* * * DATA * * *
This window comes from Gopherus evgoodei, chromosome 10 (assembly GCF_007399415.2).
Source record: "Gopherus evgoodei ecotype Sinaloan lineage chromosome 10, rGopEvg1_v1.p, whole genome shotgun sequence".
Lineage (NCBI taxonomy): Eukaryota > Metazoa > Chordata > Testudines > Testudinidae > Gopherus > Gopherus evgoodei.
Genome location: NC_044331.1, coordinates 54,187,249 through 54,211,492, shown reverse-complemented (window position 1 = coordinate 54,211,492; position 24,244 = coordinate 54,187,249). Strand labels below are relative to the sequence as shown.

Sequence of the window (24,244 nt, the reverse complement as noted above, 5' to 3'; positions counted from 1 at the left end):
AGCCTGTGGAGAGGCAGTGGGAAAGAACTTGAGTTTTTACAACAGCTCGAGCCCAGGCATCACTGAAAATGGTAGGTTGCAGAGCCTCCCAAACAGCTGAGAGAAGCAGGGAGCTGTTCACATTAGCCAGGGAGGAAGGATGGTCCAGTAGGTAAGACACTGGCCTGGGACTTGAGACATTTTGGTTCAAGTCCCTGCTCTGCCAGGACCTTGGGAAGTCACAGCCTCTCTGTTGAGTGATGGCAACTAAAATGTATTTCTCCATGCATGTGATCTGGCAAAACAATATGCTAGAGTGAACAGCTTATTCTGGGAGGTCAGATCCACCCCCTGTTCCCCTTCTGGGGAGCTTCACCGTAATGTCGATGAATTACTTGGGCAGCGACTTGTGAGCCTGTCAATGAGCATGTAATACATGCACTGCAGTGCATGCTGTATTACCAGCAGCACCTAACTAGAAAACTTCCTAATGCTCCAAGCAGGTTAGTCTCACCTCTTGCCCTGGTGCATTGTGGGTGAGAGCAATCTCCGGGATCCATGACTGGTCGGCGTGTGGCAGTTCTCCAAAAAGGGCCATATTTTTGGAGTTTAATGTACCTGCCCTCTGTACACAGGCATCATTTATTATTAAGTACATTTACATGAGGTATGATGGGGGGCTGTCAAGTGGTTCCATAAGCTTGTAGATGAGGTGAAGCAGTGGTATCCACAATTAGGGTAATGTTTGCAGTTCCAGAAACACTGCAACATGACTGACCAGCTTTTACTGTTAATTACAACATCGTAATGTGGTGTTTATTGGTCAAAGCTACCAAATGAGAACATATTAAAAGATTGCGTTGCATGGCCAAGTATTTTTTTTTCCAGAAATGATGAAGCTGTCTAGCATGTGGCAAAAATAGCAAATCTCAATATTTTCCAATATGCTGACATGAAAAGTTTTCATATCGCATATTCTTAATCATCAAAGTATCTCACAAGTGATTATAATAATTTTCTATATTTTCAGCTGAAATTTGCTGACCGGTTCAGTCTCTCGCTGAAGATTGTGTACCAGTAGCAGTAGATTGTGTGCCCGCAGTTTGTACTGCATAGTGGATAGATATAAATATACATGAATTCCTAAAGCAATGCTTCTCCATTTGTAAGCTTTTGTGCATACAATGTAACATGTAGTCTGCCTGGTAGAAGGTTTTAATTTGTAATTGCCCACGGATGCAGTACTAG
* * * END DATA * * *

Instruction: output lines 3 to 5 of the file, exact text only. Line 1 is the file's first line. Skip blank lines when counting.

Lineage (NCBI taxonomy): Eukaryota > Metazoa > Chordata > Testudines > Testudinidae > Gopherus > Gopherus evgoodei.
Genome location: NC_044331.1, coordinates 54,187,249 through 54,211,492, shown reverse-complemented (window position 1 = coordinate 54,211,492; position 24,244 = coordinate 54,187,249). Strand labels below are relative to the sequence as shown.

Sequence of the window (24,244 nt, the reverse complement as noted above, 5' to 3'; positions counted from 1 at the left end):